The Family and Medical Leave Act allows eligible parents to take up to 12 weeks in one year of unpaid leave from work at the time their child is either born or adopted. This gives moms and dads a chance to connect with their new child, establish a family lifestyle and get some sleep while their baby is up at all hours. However, not all parents can afford to take the full time off. What's more, according to Pew Research Center, the U.S. is the only country out of 41 polled that does not require companies to offer any paid leave for parents. This and other factors have led some businesses to consider offering the benefit and parents to ask their lawmakers to fight for it.
But is providing salary during time off a good or bad move for companies? Here's a look at the way the current political climate may affect any rulings:
How paid family leave affects parents
Another Pew study found that the majority (46 percent) of U.S. two-parent households see both parents working full time. As such, having time off of work to spend with a newborn is important. However, not all families can afford to give up income, whether one or both parents wants to stay home. In fact, the U.S. Bureau of Labor Statistics found that only 13 percent of private industry workers received paid leave. That percentage decreases depending on the industry, and low-income sectors are the least likely to have the benefit.
The most obvious benefit of providing pay across the board is that parents will actually be able to take the time off given to them. The University of California Davis Medical Center notes that infants are programmed to seek bonding with their caregivers, and doing so creates lifelong attachments that facilitate healthy growth. Not only is bonding with mom important, but UC Davis also stresses spending time with dads and siblings. When parents can't afford to take time off of work, they miss out on this step in the child's development.
Many parents choose to purchase short-term disability insurance to cover time off. However, in most cases, they can't collect the money until a year after purchasing the insurance. What's more, certain plans only cover mothers or require a rider.
The state of mandated paid leave
Workers can certainly benefit from paid family leave for both moms and dads, and some legislators are pushing to make it mandated. Paid leave was a hot topic during 2016 election season, and many Americans are looking to the President to see what will happen next.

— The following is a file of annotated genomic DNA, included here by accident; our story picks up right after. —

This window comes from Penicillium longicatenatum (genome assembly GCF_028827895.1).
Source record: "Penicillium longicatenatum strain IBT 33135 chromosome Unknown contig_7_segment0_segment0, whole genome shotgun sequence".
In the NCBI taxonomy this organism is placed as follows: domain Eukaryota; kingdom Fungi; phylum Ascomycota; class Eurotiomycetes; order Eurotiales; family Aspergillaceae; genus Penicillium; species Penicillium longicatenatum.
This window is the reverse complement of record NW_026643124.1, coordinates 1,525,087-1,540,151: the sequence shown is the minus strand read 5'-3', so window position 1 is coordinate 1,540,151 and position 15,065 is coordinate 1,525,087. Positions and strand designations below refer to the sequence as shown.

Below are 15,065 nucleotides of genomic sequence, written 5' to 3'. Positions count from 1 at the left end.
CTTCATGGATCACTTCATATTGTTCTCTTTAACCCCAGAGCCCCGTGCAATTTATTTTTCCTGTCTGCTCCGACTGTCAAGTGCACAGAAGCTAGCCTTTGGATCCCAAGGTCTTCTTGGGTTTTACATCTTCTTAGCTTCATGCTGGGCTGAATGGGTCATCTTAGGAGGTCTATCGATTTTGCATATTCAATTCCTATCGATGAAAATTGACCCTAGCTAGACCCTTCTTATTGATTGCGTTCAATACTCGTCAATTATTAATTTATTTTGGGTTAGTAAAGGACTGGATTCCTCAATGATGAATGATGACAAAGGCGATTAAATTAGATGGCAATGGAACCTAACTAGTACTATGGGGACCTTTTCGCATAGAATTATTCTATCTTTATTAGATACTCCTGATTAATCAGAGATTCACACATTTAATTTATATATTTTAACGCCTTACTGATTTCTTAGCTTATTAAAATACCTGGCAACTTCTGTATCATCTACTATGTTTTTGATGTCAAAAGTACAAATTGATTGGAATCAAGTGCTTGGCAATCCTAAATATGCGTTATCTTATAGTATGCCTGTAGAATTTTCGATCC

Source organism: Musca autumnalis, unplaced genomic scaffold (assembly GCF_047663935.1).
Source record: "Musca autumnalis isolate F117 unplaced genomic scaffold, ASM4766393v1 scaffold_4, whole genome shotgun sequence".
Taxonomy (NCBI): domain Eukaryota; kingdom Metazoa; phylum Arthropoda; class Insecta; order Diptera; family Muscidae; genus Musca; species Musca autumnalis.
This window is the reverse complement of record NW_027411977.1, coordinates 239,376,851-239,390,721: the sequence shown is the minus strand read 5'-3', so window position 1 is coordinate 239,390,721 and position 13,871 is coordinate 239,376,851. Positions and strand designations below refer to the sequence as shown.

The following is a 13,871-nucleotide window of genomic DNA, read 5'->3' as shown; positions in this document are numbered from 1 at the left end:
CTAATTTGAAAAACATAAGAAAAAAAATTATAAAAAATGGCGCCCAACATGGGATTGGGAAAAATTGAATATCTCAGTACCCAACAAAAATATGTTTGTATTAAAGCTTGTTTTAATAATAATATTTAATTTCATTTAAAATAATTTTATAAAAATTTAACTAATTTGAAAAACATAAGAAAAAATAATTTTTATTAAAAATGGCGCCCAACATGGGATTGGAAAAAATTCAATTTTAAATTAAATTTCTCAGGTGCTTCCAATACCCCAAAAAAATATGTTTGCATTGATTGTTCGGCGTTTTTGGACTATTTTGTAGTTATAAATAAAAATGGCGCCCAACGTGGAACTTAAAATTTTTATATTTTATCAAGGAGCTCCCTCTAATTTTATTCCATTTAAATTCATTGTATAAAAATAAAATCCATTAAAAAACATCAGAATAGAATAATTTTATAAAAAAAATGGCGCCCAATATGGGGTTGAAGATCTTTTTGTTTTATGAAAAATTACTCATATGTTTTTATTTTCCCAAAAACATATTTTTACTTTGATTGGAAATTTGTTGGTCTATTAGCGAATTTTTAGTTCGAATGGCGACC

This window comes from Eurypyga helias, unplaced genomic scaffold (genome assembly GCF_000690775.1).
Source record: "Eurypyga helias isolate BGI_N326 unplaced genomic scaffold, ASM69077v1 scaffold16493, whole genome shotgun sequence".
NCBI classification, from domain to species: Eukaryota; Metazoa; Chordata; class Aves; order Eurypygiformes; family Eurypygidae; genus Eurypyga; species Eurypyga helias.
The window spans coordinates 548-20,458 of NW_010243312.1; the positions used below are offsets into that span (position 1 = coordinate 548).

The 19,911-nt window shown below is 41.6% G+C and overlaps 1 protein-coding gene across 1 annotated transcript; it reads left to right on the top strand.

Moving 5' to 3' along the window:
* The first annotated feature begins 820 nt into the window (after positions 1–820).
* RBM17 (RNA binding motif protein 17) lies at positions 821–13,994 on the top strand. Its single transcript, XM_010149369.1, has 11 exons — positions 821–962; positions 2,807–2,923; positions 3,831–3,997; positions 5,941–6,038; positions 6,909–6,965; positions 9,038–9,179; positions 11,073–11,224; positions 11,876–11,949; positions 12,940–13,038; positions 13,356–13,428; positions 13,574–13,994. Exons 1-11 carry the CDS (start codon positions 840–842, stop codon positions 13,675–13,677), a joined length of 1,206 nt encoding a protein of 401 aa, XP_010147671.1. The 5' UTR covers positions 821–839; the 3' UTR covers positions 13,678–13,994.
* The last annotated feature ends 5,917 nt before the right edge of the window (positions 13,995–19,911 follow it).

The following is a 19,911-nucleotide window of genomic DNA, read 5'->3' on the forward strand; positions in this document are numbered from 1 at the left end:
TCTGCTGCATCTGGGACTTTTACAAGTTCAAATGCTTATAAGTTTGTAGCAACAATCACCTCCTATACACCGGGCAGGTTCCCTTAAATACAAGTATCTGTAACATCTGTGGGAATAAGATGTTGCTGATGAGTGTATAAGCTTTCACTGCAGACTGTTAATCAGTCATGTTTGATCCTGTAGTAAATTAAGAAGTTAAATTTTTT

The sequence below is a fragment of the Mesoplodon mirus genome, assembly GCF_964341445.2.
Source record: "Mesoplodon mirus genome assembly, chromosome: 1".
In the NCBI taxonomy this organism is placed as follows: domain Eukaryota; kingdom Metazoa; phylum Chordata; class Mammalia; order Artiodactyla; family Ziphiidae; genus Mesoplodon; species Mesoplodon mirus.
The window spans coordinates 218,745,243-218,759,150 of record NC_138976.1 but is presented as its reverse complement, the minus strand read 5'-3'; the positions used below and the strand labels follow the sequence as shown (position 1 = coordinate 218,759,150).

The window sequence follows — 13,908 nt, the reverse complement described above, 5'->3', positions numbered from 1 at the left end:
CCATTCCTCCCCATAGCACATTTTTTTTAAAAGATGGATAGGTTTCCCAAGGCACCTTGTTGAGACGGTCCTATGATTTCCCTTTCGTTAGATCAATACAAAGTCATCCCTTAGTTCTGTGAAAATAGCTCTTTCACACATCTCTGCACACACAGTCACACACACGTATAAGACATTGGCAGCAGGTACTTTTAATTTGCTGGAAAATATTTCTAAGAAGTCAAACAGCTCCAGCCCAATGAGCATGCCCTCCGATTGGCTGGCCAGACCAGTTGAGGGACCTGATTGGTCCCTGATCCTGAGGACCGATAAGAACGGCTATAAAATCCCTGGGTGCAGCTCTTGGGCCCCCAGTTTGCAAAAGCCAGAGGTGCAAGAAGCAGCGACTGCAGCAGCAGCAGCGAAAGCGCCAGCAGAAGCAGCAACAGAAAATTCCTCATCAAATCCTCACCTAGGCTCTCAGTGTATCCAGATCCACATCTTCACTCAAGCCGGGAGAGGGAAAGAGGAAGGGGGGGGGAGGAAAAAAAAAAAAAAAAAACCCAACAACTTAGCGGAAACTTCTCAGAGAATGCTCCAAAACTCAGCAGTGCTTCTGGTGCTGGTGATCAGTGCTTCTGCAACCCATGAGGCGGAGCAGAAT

Trump's program, championed by daughter Ivanka Trump, would provide six weeks of paid leave to biological mothers, including single moms. Critics point out that this would mean adoptive parents, LGBTQ couples and dads would miss out. Others believe requiring paid leave is a burden on businesses. According to The Washington Post, the administration could make changes to the original policy, potentially including dads. What's more, Trump has expressed the possibility of incentivizing companies to provide childcare support.
The chips are still up in the air for now, and individuals and businesses alike should remain abreast of Trump's moves on parental leave. However, this policy, which breaks with traditional Republican stances, could give Americans paid leave for the first time.
Attracting talent with benefits
As talks over health care continue, businesses and human resources professionals can think about voluntary benefits as they relate to parental leave. For now, giving employees access to pay while they're gone is optional and can come in many forms. Voluntary benefits, like insurance that provides a percentage of the employee's salary while they're gone, attracts employees considering a family in the near future. Companies can also provide paid leave on their own.
The downside is that this move costs the business money. However, it can certainly attract and retain talent. Paid leave can be the benefit that makes a person choose your company over another. It may also keep parents around who want another child. Some states, including California, Rhode Island and New Jersey, already have paid family leave insurance programs in effect, and according to Time, those states have seen rewards.